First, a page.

AzHHA is working to address workforce shortages across the spectrum, from growing the pipeline to recruitment and retention. Current proposals include establishing a statewide graduate nurse transition training program to support new graduate nurses as they transition to experienced professionals, increasing preceptorships to train additional nurses, and adding financial support to help nurses pay back the cost of their education. You can learn more about workforce issues from the American Hospital Association 2022 Health Care Talent Scan.
Surprise Medical Bills
A patient receiving care at an in-network hospital may unknowingly or unexpectedly be treated by an out-of-network physician. This can occur in the emergency department or inpatient setting, and is often related to radiology, anesthesiology or pathology services. In these instances, physicians may balance-bill patients for charges that exceed the amount the health plan agrees to cover. As a result, the patient receives an unexpected, or “surprise” medical bill.
While the hospital does not control the billing activity in these instances, AzHHA believes hospitals and healthcare systems must advance a policy environment that protects consumers from the financial risk of large, unexpected medical bills. At the same time, physicians and other medical professionals must be adequately reimbursed. To achieve these dual objectives, we support public policy reforms that prohibit balance billing in concert with an arbitration approach for negotiating fair reimbursement. We oppose the implementation of a pre-set default rate, such as a percent of the Medicare rate.
In December 2020, the No Surprises Act was signed into law as part of the Consolidated Appropriations Act of 2021. The Act protects patients from receiving surprise medical bills resulting from gaps in coverage for emergency services and certain services provided by out-of-network clinicians at in-network facilities and holds patients liable only for their in-network cost-sharing amount. Health care providers and insurers can access an independent dispute resolution process if needed, and there is no pre-determined benchmark reimbursement amount. The Departments of Health and Human Services, Treasury, and Labor are tasked with issuing regulations and guidance to implement a number of the provisions.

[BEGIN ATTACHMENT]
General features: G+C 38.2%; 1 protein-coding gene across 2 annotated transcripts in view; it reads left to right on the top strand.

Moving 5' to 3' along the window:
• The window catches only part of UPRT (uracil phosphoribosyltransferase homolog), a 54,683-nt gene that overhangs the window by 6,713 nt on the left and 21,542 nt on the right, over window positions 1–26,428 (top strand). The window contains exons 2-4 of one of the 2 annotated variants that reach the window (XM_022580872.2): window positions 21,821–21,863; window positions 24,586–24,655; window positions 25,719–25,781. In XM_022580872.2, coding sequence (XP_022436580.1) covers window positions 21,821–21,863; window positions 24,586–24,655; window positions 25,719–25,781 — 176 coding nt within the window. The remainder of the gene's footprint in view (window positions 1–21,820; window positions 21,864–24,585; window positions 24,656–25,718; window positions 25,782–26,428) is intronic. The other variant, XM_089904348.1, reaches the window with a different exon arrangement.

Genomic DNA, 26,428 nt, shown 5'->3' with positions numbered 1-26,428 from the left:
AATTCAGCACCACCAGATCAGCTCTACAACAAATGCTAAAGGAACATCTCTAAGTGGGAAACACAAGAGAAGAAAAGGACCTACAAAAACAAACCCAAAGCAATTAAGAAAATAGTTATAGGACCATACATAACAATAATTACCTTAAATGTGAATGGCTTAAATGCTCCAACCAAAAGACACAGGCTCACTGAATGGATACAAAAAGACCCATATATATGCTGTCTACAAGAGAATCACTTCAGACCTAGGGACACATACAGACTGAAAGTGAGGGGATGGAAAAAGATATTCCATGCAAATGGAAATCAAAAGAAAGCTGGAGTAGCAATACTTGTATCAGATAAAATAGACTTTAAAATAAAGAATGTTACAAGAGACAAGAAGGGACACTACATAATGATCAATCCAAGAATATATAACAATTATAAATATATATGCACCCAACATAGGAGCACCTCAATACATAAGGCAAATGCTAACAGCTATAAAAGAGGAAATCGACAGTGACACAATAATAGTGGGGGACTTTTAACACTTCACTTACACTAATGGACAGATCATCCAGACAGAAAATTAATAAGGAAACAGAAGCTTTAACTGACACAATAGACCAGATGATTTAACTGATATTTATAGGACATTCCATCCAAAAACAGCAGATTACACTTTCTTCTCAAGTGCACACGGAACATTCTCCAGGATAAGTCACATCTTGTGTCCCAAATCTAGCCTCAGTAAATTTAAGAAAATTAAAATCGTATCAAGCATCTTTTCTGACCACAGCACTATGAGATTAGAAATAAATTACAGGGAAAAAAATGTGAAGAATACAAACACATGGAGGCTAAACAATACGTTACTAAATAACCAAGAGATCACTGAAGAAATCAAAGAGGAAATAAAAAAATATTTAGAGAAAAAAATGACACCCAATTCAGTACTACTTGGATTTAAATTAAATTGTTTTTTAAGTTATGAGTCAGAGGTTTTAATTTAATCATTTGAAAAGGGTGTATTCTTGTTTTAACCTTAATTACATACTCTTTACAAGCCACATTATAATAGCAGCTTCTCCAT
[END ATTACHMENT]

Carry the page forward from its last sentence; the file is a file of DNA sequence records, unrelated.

Site Neutral Case
AzHHA joined an Amici Brief on February 23 with 32 other state and regional hospital associations asking the U.S. Supreme Court to hear a case regarding the constitutionality of a Centers for Medicare and Medicaid Services (CMS) final rule which significantly reduced reimbursement rates for off-campus provider-based departments (PBDs). The brief explains these cuts, amounting to approximately $600 million per year, threaten the vital role PBDs play in communities across the country, as they are often the only point of access to care for vulnerable individuals living in rural areas. Read more about the Site Neutral case and Amici Brief here.